Bond market yawns at U.S. default and buys $35 billion in 5-year Treasuries at today's auction

07/27/2011 4:19 pm EST


Jim Jubak

Founder and Editor,

Still no buyers strike or even a whiff of panic in the market for U.S. Treasuries. Although global stock markets sure are getting anxious.

Today’s auction of $35 billion in five-year notes doesn’t rate as a rip-roaring vote of confidence as Congress fiddles with raising the U.S. debt ceiling. But the Treasury Department sold these notes with a yield of 1.58%. That was a small increase from the 1.562% yield in the market just before the auction.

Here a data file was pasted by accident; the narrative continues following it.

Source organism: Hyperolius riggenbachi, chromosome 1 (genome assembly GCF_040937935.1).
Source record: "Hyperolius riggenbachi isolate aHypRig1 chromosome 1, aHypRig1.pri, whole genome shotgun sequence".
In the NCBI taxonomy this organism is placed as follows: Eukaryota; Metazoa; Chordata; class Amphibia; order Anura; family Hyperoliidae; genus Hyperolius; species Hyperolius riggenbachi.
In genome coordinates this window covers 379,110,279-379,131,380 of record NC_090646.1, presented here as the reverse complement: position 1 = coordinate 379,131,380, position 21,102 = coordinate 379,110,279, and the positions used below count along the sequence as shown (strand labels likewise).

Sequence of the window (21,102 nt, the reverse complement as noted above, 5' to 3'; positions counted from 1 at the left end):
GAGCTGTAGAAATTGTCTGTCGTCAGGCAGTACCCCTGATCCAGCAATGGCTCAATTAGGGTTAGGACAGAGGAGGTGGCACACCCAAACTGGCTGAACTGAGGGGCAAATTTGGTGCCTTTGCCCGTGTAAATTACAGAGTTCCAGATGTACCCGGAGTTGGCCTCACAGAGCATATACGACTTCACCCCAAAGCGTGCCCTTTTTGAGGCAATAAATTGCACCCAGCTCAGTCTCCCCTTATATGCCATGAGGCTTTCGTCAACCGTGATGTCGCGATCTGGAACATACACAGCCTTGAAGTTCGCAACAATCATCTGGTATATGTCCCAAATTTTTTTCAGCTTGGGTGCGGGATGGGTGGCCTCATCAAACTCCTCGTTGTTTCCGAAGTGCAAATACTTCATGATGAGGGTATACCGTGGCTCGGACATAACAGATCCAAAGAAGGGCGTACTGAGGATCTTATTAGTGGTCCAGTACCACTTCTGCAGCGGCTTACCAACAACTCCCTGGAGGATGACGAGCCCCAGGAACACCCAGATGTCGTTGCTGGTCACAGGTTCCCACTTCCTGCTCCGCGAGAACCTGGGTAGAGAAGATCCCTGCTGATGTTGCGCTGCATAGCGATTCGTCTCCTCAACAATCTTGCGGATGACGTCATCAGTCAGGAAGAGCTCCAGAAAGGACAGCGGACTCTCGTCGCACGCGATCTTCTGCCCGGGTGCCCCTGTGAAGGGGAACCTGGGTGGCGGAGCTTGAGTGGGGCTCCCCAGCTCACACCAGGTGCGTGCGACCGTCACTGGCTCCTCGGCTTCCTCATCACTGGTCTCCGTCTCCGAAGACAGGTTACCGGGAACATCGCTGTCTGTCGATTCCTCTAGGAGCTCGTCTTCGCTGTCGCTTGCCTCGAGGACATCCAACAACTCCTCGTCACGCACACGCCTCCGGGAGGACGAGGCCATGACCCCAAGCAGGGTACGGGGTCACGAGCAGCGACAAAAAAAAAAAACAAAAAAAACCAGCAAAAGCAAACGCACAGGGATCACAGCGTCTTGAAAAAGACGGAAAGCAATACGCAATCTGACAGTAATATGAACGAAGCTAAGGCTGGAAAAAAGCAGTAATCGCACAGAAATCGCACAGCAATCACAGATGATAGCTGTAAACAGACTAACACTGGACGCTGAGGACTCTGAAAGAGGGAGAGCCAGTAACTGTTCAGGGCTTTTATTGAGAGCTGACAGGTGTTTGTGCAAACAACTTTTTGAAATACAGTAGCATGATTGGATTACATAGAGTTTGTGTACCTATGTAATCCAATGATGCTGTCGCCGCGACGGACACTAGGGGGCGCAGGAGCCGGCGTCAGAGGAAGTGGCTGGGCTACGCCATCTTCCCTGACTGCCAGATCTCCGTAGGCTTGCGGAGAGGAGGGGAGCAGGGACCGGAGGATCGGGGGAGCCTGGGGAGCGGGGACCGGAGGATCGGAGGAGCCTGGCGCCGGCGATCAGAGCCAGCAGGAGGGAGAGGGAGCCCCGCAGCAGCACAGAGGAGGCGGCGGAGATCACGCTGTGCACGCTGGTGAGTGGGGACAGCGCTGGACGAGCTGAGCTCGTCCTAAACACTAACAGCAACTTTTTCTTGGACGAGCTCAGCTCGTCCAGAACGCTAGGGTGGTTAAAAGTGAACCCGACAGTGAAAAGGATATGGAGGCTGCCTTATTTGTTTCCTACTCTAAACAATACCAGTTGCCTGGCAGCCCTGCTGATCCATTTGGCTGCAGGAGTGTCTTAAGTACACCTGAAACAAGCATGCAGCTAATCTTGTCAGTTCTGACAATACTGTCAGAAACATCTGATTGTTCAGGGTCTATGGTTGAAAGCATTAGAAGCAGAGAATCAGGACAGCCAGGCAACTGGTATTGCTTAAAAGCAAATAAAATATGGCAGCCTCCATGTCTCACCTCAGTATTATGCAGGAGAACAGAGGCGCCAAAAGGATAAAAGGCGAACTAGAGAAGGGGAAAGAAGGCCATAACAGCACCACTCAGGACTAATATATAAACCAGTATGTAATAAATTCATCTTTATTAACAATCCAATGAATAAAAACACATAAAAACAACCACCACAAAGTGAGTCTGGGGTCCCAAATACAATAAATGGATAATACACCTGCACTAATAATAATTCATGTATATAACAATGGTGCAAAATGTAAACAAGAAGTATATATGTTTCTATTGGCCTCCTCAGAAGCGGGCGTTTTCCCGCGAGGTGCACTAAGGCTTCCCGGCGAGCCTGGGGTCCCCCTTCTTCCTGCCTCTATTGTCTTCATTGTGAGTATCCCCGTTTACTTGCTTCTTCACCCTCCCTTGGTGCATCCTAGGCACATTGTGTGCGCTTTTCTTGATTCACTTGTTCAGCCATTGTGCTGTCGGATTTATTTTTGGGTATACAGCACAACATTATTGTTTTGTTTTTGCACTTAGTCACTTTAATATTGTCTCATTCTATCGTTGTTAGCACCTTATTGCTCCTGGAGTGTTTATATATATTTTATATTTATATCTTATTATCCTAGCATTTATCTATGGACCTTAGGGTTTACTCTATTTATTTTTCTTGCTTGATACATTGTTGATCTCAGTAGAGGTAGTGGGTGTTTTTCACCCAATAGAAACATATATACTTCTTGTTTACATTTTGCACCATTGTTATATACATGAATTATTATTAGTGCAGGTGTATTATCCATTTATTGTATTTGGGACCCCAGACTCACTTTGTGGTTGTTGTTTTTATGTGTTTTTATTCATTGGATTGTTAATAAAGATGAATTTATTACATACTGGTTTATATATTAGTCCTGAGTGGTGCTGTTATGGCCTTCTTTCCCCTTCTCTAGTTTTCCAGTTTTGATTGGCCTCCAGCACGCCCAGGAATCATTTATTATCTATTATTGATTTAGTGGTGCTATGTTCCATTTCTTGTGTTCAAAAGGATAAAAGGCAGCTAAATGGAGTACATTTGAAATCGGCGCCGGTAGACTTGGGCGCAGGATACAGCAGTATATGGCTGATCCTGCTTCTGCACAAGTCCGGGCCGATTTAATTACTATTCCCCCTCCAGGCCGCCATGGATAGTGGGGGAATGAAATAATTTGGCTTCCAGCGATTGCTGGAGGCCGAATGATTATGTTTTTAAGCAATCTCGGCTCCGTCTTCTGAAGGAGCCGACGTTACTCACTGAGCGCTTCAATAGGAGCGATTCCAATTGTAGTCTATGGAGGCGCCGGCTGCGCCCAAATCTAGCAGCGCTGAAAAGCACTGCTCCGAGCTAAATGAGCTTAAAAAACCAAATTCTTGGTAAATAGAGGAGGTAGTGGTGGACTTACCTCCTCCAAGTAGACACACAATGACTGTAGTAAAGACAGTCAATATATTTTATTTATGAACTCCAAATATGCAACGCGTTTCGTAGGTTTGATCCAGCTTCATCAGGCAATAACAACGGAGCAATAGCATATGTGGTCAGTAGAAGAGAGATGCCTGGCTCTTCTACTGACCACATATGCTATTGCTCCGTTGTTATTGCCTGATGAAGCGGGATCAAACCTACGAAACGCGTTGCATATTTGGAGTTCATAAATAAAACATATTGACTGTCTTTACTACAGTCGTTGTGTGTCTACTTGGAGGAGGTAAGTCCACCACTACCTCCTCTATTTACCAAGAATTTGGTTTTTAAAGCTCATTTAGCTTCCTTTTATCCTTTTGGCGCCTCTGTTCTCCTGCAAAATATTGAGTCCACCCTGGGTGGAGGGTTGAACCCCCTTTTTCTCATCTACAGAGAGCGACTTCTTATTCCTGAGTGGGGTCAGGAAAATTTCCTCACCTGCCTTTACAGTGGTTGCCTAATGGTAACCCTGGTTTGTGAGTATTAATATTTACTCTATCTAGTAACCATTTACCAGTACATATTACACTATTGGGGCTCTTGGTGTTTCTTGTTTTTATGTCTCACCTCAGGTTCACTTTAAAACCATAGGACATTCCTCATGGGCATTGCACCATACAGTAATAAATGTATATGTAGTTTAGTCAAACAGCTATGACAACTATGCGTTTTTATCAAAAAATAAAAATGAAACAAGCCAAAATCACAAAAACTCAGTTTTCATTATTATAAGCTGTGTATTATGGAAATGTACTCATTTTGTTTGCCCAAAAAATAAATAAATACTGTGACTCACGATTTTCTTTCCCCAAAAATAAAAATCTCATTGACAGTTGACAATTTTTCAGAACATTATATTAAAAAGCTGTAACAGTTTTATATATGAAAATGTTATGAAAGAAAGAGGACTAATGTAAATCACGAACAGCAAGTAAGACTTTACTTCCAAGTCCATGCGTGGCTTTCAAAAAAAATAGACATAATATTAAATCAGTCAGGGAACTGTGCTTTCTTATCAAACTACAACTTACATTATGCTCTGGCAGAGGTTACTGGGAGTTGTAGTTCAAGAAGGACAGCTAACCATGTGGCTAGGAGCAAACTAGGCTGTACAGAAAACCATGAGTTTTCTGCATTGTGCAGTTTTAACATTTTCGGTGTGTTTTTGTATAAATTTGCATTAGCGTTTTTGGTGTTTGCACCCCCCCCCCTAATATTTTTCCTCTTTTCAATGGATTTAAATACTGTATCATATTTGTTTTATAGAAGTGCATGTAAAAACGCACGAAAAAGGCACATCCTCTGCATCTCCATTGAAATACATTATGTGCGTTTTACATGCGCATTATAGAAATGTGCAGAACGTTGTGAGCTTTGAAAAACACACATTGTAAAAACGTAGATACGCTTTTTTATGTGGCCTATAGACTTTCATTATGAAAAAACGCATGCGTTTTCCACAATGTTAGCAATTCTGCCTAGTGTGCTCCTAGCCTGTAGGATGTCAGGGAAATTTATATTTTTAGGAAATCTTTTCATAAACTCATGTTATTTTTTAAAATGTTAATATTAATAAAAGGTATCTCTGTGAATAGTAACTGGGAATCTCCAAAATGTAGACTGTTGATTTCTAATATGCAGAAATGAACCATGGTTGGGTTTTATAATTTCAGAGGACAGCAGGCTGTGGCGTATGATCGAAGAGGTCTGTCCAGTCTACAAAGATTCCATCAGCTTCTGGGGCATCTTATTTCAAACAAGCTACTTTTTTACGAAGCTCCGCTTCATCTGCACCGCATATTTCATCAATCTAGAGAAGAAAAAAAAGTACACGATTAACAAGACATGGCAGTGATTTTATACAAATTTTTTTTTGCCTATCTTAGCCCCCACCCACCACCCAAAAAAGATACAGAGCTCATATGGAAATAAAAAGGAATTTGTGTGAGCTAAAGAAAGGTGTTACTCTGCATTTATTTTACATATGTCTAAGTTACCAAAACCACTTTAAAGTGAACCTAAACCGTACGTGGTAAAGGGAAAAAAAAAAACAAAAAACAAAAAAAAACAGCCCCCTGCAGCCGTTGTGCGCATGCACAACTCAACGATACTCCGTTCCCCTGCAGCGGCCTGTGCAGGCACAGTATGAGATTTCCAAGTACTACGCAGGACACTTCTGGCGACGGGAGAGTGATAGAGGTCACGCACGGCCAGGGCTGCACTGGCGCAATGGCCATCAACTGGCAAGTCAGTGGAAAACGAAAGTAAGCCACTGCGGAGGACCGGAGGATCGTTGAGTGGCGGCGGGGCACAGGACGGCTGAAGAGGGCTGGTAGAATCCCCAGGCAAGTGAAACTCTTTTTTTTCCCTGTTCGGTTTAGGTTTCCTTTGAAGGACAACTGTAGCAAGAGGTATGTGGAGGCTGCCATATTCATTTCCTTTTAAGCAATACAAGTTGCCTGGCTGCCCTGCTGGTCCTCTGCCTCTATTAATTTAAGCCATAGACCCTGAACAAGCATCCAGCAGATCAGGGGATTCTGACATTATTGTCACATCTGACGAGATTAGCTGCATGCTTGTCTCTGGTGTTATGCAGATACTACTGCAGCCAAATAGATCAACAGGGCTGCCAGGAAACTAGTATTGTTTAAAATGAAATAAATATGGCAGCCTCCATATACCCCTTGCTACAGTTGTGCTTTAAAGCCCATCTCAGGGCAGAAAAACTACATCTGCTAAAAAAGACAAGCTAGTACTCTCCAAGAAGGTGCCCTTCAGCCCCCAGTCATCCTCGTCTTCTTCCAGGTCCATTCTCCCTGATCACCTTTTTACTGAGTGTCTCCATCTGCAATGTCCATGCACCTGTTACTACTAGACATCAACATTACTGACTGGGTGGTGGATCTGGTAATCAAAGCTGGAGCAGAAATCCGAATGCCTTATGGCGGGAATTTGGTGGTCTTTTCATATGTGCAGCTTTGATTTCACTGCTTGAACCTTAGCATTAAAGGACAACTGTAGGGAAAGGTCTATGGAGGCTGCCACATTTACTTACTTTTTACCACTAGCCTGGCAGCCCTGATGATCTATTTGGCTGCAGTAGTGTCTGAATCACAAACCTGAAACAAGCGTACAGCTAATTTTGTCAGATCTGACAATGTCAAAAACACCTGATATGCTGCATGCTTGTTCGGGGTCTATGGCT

The bid to cover ratio, a measure of how many bids there were for each dollar of bond offered in the auction, was 2.62. (There were $2.62 in bids for every $1 in the auction, in other words.) That was higher than the 2.59 of a month ago, but below the average of 2.84 in the four previous auctions of five-year notes.

Indirect bids, a pretty good proxy for buying by foreign central banks and other overseas investors fell to 36.6% from a recent average of 41.8%.

The five-year Treasury note closed for the day at a yield of 1.52%


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